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World Bank seeks refund of $199,900 from Supreme Court

Malacañang on Wednesday called on the Office of the Ombudsman to wade in and see if the WB report could be the basis of a graft complaint against concerned officials of the Supreme Court.

The World Bank says it wants a refund by the end of this month of a portion of its $21.9-million (P953.3 million) loan to the Supreme Court, after a review uncovered the misuse of funds meant to support judicial reforms.

A bank memorandum submitted to Philippine officials last month said its review late last year found that the checks and balance mechanisms under the Judicial Reform Support Project (JRSP) had been diminished since mid-2010.

A copy of the bank’s report, released on Wednesday by the Department of Finance (DOF), showed that it sought a refund of $199,900 in “ineligible expenditures” to the Washington-based lender by Jan. 31, 2012.

The bank described the JRSP as a “high risk” project and said its financial statements “can no longer be relied upon.”

Demanding that heads should roll for the “scandalous” and “shocking” World Bank findings, Malacañang on Wednesday called on the Office of the Ombudsman to wade in and see if the report could be the basis of a graft complaint against concerned officials of the Supreme Court.

Presidential spokesperson Edwin Lacierda also seized the occasion to unleash another tirade against embattled Chief Justice Renato Corona in connection with the JRSP.

‘Personal piggy bank’

“The Chief Justice used judicial reform funds as a personal piggy bank to fund travel, gifts, dining and recreation. The Court administrator (Midas Marquez, who) reports directly to the Chief Justice, violated basic government rules by being the proponent, approver and head of bidding for his own proposed expenses and acquisitions,” Lacierda said in a statement.

“We have always been confident that as long as the rules are applied and transparency observed, then wrongdoing will be revealed. Accountability is catching up with the Chief Justice and his subordinates who have given the Supreme Court a bad name, and who have shown themselves blind to the cause of reform,” he added.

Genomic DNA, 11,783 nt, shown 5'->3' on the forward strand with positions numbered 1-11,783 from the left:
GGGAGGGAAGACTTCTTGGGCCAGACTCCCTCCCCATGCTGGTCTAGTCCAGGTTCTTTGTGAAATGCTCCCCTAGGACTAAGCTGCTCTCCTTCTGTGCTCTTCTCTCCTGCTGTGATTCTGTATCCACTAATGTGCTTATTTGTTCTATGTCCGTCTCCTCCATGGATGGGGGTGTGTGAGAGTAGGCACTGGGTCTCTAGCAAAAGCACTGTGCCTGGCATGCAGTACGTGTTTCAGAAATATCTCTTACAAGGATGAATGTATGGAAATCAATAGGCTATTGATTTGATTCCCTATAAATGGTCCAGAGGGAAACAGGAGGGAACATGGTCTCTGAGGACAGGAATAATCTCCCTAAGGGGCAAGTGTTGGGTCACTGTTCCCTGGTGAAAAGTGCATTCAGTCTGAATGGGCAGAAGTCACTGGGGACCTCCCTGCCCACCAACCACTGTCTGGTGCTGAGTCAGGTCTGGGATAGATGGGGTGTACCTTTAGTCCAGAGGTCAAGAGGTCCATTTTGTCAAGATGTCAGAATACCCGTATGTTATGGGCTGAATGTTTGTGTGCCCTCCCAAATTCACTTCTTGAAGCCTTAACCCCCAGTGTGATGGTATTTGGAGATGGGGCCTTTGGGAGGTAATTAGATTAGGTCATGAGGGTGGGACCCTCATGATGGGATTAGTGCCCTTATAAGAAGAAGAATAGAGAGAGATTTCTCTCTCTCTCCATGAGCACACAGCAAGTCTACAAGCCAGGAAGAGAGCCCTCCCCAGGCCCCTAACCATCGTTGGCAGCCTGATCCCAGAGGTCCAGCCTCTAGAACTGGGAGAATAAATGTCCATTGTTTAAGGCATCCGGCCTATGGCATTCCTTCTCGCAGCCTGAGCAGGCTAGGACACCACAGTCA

“This is a loan and, therefore, this JRSP grant will be paid for by Filipino taxpayers and will have to be audited by the Commission of Audit. If there are any appearances of graft and corruption, certainly the Ombudsman should take a look into this World Bank aide memoire,” Lacierda later said in a briefing.

“(The report) practically says there has been a breakdown of financial controls and, in fact, it’s a diplomatic way of saying you mismanaged the funds,” Lacierda said.

He also pointed out that “16 of the 70 ineligible transactions” were attributed in the report to Court Administrator Marquez and his office.

6 main findings

The Palace also prepared a media briefer on the WB report, which summed up the findings and drew attention to what it called the project’s “downward trajectory” starting in mid-2010 under Corona’s watch. The JRSP was approved in August 2003.

The briefer also highlighted the report’s six main findings on the implementation of the JRSP: unreliable financial statements, unsatisfactory management style, the use of World Bank funds for ineligible transactions, self-serving internal audit, lack of segregation of duties and procurement irregularities.

At the DOF, the agency called on the Supreme Court to punish those responsible for the misuse of funds. “The WB mission’s report points to serious deficiencies in the implementation of the project and we request the leadership of the (high court) to swiftly respond to these observations,” it added.

Finance officials, including Finance Secretary Cesar Purisima, were among those provided with “carbon copies” of the WB report, which was dated Dec. 28, 2011, and addressed to Associate Justice Teresita L. de Castro.

The World Bank earlier acknowledged the document’s existence but had not released it to the public.

Misuse of autonomy

“Fiscal autonomy is a privilege granted to an institution to preserve its independence,” the DOF said. “It cannot be used, however, to shirk from public accountability and hide the truth from the sovereign people, which we all serve.”

Last year, Corona invoked the high court’s fiscal autonomy when he alleged that Malacañang, through the budget department, tried to slash the allocations that the judiciary had proposed for the 2012 national budget.

But it later turned out that the allocations in question had been left intact as the budget bill made its way through Congress.

“We are all stewards of the people’s money, for the sake of truth and accountability, the leadership of the (Supreme Court) must … explain to the public how they have used the funds which they have held in trust for the Filipino people,” the DOF said.

The WB’s observations, the department stressed, “point to systemic problems in the SC’s finances.” With a report from AP

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